The Filmmaker’s Guide to Equity Financing and Compliance

John Hadity
John Hadity Member Posts: 25
edited July 2 in Producers

Get answers to common questions about equity financing and what corporate compliance responsibilities independent producers must fulfill.

Independent producers most times rely on outside financing—from equity investors, crowdfunding platforms, non-profits, and even friends and family—to fund projects. I recently wrote a post that details the basics of equity financing. Read that first if you’re new to the process. This post will go a step further, tackling important questions about the nuanced details of equity funding and the corporate responsibilities that go along with it.

Read on to learn:

  • If there’s a limit to the number of equity investors you can bring in on a project
  • Whether you’re allowed to combine different types of equity funds
  • What your corporate compliance role and responsibilities are

Let’s start by talking about how many investors you’re able to work with on a single project.

Is there such a thing as too many investors?

Independent producers often ask: Are there rules around how many investors you can work with? The short answer is no. The longer answer is that while there's no hard and fast limit, there are several practical considerations that can help you determine the right number of investors to bring in on your project—starting with the amount of money you hope to secure.

Each investor that joins your project will impact:

  • The Decision-Making Process: More voices at the table equals a more cumbersome decision-making progress. Anticipate that debating budget revisions, creative choices, or distribution plans will take more time and effort with each investor you add.  I usually remedy this challenge by making the producer the Managing Member of the enterprise who is solely responsible for making all the creative and business decisions on behalf of everyone involved.
  • Administrative Complexity: As the project lead, you’ll be responsible for communicating with and providing financial reporting to your investors. Individuals may have specific expectations, and some may have specific requirements. While each investor may or not want to be involved in day-to-day operations, the decisions should be left to the Managing Member even though the financial reporting is still required.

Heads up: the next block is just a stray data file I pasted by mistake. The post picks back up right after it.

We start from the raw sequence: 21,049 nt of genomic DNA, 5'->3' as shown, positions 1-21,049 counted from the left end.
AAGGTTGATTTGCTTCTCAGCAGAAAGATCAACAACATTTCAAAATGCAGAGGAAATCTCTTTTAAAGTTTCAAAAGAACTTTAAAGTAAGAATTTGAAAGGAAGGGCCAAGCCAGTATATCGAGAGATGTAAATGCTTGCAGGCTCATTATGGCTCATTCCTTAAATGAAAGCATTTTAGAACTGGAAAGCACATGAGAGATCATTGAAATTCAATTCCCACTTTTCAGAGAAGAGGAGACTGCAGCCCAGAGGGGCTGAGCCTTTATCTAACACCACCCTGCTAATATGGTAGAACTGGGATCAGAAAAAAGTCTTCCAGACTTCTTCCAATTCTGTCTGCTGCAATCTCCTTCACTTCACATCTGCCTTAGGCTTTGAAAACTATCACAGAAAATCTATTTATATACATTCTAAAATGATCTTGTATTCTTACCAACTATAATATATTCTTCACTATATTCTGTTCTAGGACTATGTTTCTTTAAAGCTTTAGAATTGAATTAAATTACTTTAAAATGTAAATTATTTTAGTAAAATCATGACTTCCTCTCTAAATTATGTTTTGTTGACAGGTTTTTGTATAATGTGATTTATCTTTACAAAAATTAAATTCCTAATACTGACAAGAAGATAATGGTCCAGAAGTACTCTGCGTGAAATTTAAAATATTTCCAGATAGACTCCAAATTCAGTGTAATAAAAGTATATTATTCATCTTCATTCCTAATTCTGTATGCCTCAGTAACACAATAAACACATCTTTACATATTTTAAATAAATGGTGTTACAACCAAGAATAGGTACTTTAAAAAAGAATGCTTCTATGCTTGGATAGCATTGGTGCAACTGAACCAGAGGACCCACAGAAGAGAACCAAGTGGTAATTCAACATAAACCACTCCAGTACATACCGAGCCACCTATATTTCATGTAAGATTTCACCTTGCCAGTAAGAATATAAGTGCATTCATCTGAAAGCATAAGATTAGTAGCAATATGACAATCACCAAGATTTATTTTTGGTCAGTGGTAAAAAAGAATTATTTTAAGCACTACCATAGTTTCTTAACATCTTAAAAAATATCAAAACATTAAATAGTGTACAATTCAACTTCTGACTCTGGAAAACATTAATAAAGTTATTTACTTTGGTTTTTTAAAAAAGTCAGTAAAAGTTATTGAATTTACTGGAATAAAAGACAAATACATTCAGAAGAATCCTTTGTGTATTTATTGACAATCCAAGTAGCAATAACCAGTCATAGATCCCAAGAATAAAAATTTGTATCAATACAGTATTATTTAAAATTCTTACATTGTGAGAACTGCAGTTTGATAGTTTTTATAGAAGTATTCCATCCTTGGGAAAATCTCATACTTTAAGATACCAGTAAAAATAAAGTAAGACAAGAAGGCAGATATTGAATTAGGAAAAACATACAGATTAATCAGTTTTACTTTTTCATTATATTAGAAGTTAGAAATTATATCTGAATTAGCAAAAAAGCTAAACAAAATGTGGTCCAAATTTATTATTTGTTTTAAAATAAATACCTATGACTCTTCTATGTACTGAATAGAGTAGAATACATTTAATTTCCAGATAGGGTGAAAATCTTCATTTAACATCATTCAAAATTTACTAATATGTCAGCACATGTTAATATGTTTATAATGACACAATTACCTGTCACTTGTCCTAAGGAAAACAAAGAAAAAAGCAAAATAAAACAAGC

• Likelihood of Disagreements: Individuals who invest in creative projects typically have a lot of opinions on what makes a movie or television show great. The more investors you have in the room, the more likely you are to run into disagreements throughout the production process. Whether there’s a misalignment of priorities or contradictory thoughts on the best way to manage a particular scene, these speed bumps can slow you down and potentially even impact the creative vision of the project, unless you mitigate this risk by leaving those decisions exclusively with the Managing Member.
  • Profit Sharing:More investors can be a good thing to a degree because it mitigates risk, but it can also become problematic if a film doesn’t perform especially well and profit share returns are less than expected. The more investors you have, the more people you must be responsive to. Learn to be a good diplomat!
  • Regulatory and Compliance Issues: No matter how many investors you have, you must ensure that your production is compliant with federal securities laws and regulations. In the event that some additional laws are jurisdiction-dependent, it would be prudent for you to consult with a securities lawyer to make sure you understand what compliance issues may exist there, too.